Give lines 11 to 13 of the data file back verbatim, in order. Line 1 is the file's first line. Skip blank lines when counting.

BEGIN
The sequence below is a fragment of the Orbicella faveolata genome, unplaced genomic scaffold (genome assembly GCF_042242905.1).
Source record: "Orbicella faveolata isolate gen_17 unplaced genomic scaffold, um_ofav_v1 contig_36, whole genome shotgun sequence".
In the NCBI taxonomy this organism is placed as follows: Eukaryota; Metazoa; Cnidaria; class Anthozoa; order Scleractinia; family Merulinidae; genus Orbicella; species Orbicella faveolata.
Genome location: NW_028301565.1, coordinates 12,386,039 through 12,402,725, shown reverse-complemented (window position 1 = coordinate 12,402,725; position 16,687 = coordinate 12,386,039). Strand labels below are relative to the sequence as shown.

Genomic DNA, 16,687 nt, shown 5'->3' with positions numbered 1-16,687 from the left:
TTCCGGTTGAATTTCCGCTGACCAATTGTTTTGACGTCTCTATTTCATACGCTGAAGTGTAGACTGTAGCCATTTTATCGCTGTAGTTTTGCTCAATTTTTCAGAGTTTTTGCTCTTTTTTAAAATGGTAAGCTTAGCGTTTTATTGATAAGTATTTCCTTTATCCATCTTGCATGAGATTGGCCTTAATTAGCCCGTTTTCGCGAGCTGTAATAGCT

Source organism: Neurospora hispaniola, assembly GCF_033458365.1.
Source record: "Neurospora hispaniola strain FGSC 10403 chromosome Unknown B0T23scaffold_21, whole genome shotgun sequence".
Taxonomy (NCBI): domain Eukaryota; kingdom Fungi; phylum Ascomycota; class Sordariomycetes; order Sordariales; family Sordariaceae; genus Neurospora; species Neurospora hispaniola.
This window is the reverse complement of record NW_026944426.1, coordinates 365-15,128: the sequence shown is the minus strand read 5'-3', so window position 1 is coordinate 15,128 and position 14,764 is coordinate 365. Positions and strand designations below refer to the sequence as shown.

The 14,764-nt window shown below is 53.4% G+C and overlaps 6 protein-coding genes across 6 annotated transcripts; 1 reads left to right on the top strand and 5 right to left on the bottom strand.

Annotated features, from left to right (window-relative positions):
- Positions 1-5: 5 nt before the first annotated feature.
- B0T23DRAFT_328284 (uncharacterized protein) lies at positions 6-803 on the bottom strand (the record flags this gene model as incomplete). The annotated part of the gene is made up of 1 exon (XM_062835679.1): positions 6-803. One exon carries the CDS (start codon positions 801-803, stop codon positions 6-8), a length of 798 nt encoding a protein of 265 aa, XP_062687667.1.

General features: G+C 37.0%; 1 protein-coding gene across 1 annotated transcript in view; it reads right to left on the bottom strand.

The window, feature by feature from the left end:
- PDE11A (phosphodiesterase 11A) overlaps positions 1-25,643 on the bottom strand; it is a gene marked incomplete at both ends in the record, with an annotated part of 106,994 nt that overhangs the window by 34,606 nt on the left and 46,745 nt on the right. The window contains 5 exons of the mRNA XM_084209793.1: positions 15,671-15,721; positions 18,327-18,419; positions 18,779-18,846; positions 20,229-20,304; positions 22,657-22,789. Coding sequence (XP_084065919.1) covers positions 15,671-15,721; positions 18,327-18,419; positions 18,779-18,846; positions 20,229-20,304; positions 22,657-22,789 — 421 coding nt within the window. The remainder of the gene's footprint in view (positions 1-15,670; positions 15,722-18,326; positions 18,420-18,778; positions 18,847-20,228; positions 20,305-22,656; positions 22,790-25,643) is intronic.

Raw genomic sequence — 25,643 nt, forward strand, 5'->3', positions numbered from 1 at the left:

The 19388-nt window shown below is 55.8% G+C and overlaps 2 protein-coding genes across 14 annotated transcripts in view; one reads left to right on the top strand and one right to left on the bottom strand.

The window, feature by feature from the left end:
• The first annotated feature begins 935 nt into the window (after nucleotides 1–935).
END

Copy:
The 14,764-nt window shown below is 53.4% G+C and overlaps 6 protein-coding genes across 6 annotated transcripts; 1 reads left to right on the top strand and 5 right to left on the bottom strand.

Annotated features, from left to right (window-relative positions):
- Positions 1-5: 5 nt before the first annotated feature.